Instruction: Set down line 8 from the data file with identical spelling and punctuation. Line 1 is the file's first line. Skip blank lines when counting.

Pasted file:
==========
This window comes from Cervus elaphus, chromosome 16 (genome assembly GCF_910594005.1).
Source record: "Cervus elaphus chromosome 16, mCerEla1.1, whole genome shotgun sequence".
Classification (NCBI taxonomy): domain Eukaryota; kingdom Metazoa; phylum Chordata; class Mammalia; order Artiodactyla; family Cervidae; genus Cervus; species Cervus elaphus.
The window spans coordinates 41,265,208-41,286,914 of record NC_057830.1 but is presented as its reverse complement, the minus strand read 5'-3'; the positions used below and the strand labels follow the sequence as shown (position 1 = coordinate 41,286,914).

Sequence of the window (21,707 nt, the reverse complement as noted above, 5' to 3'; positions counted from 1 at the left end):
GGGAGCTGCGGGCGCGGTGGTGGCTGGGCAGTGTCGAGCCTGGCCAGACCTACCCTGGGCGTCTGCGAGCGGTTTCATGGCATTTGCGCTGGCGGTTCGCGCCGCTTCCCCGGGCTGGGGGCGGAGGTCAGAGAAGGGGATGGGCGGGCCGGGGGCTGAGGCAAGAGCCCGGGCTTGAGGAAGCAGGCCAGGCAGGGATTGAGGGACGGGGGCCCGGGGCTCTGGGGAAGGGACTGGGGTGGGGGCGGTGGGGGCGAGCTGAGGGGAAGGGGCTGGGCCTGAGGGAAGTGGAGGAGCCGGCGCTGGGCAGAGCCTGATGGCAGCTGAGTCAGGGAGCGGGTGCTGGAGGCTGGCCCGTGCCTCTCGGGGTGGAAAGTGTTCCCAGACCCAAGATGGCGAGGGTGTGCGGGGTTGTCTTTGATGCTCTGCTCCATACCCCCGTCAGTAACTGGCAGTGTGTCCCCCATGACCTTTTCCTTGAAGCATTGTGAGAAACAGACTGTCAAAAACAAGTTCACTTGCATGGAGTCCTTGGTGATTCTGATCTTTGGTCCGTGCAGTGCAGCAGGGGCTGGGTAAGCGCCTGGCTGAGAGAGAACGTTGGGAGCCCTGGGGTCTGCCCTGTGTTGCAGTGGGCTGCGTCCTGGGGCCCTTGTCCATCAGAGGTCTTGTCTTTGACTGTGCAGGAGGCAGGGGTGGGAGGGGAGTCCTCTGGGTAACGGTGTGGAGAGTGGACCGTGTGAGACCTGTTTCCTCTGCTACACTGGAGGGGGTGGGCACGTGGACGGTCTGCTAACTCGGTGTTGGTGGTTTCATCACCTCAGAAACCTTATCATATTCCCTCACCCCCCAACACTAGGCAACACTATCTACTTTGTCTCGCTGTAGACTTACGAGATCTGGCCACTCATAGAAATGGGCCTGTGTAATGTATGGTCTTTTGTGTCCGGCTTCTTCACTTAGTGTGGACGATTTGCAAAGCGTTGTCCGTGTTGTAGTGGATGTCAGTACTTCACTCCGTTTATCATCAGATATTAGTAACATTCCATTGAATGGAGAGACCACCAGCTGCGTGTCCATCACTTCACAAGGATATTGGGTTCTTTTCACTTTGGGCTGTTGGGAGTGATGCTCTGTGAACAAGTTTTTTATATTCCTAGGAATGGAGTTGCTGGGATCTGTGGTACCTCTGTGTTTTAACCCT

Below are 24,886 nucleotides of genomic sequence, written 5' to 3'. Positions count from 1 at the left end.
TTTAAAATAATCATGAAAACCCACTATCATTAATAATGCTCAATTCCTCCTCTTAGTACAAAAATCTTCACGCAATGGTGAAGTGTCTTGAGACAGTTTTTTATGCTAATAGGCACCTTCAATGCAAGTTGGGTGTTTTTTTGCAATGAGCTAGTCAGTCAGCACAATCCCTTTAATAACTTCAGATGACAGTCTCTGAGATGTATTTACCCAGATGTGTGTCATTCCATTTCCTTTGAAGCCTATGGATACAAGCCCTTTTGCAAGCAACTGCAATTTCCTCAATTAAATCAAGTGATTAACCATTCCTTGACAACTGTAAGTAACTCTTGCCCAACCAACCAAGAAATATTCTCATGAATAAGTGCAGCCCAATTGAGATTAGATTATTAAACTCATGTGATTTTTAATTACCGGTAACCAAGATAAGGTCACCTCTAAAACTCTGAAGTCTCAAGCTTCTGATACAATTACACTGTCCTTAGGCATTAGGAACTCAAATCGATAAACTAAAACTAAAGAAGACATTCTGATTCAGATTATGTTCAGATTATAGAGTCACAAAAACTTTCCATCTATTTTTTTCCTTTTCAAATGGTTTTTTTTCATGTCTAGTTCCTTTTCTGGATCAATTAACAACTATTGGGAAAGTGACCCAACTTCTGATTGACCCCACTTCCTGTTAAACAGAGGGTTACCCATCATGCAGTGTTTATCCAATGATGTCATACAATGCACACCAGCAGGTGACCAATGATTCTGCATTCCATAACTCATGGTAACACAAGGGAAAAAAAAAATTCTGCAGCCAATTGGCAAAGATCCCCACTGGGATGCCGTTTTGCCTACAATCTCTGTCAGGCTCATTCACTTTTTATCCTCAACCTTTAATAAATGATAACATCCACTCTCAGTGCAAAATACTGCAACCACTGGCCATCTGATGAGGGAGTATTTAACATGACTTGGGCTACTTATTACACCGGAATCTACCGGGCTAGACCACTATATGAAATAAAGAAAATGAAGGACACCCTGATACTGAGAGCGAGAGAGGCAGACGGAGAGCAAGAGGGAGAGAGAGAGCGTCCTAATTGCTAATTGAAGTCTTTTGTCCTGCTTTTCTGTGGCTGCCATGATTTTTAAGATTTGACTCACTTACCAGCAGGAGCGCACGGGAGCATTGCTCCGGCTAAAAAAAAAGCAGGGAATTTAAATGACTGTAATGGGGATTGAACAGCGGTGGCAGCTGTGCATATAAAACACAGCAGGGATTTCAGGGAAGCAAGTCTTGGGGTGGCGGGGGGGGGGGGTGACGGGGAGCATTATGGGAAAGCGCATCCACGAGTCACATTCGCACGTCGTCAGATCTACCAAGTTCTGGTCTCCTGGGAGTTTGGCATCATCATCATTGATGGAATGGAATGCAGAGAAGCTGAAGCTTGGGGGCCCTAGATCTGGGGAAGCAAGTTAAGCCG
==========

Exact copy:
TTTAAAATAATCATGAAAACCCACTATCATTAATAATGCTCAATTCCTCCTCTTAGTACAAAAATCTTCACGCAATGGTGAAGTGTCTTGAGACAGTTTTTTATGCTAATAGGCACCTTCAATGCAAGTTGGGTGTTTTTTTGCAATGAGCTAGTCAGTCAGCACAATCCCTTTAATAACTTCAGATGACAGTCTCTGAGATGTATTTACCCAGATGTGTGTCATTCCATTTCCTTTGAAGCCTATGGATACAAGCCCTTTTGCAAGCAACTGCAATTTCCTCAATTAAATCAAGTGATTAACCATTCCTTGACAACTGTAAGTAACTCTTGCCCAACCAACCAAGAAATATTCTCATGAATAAGTGCAGCCCAATTGAGATTAGATTATTAAACTCATGTGATTTTTAATTACCGGTAACCAAGATAAGGTCACCTCTAAAACTCTGAAGTCTCAAGCTTCTGATACAATTACACTGTCCTTAGGCATTAGGAACTCAAATCGATAAACTAAAACTAAAGAAGACATTCTGATTCAGATTATGTTCAGATTATAGAGTCACAAAAACTTTCCATCTATTTTTTTCCTTTTCAAATGGTTTTTTTTCATGTCTAGTTCCTTTTCTGGATCAATTAACAACTATTGGGAAAGTGACCCAACTTCTGATTGACCCCACTTCCTGTTAAACAGAGGGTTACCCATCATGCAGTGTTTATCCAATGATGTCATACAATGCACACCAGCAGGTGACCAATGATTCTGCATTCCATAACTCATGGTAACACAAGGGAAAAAAAAAATTCTGCAGCCAATTGGCAAAGATCCCCACTGGGATGCCGTTTTGCCTACAATCTCTGTCAGGCTCATTCACTTTTTATCCTCAACCTTTAATAAATGATAACATCCACTCTCAGTGCAAAATACTGCAACCACTGGCCATCTGATGAGGGAGTATTTAACATGACTTGGGCTACTTATTACACCGGAATCTACCGGGCTAGACCACTATATGAAATAAAGAAAATGAAGGACACCCTGATACTGAGAGCGAGAGAGGCAGACGGAGAGCAAGAGGGAGAGAGAGAGCGTCCTAATTGCTAATTGAAGTCTTTTGTCCTGCTTTTCTGTGGCTGCCATGATTTTTAAGATTTGACTCACTTACCAGCAGGAGCGCACGGGAGCATTGCTCCGGCTAAAAAAAAAGCAGGGAATTTAAATGACTGTAATGGGGATTGAACAGCGGTGGCAGCTGTGCATATAAAACACAGCAGGGATTTCAGGGAAGCAAGTCTTGGGGTGGCGGGGGGGGGGGGTGACGGGGAGCATTATGGGAAAGCGCATCCACGAGTCACATTCGCACGTCGTCAGATCTACCAAGTTCTGGTCTCCTGGGAGTTTGGCATCATCATCATTGATGGAATGGAATGCAGAGAAGCTGAAGCTTGGGGGCCCTAGATCTGGGGAAGCAAGTTAAGCCG